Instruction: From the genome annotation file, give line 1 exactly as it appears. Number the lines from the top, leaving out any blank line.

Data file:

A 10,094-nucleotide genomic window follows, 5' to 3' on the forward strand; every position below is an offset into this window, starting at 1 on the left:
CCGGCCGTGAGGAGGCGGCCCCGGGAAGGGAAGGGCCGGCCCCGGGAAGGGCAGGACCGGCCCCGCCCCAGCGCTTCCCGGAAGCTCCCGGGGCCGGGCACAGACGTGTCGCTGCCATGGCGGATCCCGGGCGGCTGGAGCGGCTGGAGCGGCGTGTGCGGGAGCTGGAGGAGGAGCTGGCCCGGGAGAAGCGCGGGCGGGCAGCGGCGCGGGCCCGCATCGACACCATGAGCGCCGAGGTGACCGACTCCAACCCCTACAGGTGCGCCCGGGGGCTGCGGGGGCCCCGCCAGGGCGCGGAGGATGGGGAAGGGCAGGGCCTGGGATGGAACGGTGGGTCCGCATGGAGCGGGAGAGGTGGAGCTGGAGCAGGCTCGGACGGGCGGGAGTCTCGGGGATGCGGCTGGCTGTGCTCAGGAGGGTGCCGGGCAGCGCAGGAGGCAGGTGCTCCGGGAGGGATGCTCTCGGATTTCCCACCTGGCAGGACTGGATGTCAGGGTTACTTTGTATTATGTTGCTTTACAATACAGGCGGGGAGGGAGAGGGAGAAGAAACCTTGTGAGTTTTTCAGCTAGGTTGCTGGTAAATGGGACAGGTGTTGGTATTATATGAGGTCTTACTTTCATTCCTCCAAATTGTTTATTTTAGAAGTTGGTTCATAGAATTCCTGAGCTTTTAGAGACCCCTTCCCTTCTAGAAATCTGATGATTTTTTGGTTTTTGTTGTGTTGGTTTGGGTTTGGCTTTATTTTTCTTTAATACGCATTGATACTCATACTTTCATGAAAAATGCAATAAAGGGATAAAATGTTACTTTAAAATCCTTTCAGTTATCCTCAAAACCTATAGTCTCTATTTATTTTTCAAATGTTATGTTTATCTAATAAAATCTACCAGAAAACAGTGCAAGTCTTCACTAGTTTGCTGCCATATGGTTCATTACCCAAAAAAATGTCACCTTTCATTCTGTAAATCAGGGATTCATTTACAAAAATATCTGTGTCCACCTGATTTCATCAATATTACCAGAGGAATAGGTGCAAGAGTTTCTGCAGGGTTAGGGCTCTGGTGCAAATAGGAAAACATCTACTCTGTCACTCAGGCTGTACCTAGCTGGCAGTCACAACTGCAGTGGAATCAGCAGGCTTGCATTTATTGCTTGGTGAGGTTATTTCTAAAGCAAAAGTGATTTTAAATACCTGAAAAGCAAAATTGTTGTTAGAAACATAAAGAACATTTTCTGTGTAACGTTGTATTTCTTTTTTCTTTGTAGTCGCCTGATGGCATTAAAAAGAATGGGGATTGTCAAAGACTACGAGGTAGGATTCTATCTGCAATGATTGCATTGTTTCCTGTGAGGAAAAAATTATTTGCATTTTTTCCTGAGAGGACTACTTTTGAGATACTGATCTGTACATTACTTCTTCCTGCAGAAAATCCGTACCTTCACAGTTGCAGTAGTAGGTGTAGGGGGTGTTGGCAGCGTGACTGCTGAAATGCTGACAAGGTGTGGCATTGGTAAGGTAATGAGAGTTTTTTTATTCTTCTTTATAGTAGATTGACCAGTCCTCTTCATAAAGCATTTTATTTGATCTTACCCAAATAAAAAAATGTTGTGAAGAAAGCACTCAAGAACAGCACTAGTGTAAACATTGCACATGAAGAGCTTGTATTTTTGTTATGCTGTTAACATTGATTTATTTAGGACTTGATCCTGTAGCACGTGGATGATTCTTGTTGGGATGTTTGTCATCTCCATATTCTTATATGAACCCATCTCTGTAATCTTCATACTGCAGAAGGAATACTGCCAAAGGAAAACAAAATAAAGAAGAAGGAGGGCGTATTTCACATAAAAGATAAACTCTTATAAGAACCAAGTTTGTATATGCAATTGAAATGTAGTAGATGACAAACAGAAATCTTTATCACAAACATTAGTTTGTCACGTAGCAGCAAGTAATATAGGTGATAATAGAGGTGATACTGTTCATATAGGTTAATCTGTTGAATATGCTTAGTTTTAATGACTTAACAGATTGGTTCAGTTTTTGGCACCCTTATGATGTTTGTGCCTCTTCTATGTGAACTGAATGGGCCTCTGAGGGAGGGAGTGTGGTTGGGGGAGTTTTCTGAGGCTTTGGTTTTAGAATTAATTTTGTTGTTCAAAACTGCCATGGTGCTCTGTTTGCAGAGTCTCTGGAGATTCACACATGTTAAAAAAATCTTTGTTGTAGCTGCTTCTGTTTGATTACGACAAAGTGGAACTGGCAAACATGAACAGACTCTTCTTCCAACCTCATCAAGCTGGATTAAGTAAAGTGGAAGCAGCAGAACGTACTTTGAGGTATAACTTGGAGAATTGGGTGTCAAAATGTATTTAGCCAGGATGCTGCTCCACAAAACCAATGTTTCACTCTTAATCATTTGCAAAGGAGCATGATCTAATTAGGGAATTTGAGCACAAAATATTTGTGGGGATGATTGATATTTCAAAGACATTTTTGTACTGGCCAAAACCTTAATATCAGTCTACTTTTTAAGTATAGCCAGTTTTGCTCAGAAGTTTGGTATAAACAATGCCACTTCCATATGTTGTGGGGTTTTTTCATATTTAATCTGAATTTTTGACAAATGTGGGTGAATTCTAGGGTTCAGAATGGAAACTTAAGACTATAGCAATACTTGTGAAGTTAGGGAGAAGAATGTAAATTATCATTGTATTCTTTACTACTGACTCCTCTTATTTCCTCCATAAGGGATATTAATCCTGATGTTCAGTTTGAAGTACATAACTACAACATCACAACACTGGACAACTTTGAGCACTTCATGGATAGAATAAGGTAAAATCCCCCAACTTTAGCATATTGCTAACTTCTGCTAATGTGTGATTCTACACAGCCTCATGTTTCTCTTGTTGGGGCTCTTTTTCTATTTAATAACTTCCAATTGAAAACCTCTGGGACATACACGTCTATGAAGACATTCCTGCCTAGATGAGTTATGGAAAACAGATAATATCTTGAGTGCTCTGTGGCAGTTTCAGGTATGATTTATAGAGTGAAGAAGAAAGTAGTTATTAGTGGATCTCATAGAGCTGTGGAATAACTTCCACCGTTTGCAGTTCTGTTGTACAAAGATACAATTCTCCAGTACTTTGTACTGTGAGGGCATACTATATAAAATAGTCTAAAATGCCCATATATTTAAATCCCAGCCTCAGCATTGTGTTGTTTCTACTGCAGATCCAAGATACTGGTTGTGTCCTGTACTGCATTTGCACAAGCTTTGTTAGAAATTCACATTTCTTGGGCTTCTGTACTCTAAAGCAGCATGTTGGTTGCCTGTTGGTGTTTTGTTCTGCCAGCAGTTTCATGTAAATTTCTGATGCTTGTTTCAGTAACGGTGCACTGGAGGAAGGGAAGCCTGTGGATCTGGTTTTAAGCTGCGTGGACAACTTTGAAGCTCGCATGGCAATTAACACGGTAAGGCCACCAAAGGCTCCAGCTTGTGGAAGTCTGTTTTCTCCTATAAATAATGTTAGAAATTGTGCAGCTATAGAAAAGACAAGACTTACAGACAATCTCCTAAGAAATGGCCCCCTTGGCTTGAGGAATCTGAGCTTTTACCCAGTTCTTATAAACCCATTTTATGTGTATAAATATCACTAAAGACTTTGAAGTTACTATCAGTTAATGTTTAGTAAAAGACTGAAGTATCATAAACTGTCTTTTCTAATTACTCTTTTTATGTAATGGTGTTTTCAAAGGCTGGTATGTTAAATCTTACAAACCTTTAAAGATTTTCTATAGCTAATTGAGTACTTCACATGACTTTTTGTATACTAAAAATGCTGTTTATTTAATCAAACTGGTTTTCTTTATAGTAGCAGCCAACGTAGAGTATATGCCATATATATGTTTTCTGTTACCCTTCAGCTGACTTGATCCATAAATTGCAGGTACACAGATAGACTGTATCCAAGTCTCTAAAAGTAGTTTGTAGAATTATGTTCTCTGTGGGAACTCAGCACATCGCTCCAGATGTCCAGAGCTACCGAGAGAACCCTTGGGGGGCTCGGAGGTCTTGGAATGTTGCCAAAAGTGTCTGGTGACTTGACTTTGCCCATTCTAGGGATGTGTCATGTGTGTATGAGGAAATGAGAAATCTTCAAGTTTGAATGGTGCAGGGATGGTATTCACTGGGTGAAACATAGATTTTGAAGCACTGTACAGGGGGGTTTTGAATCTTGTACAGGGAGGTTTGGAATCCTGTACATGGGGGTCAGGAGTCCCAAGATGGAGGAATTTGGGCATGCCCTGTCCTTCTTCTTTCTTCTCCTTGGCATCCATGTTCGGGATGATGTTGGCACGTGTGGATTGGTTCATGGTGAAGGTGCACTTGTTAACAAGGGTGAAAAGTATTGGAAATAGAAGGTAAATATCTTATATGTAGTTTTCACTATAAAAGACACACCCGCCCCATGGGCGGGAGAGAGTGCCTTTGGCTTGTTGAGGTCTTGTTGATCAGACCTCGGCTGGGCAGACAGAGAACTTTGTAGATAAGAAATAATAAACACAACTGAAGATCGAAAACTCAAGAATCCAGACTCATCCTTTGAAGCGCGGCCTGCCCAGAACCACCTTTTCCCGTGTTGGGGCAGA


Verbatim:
A 10,094-nucleotide genomic window follows, 5' to 3' on the forward strand; every position below is an offset into this window, starting at 1 on the left: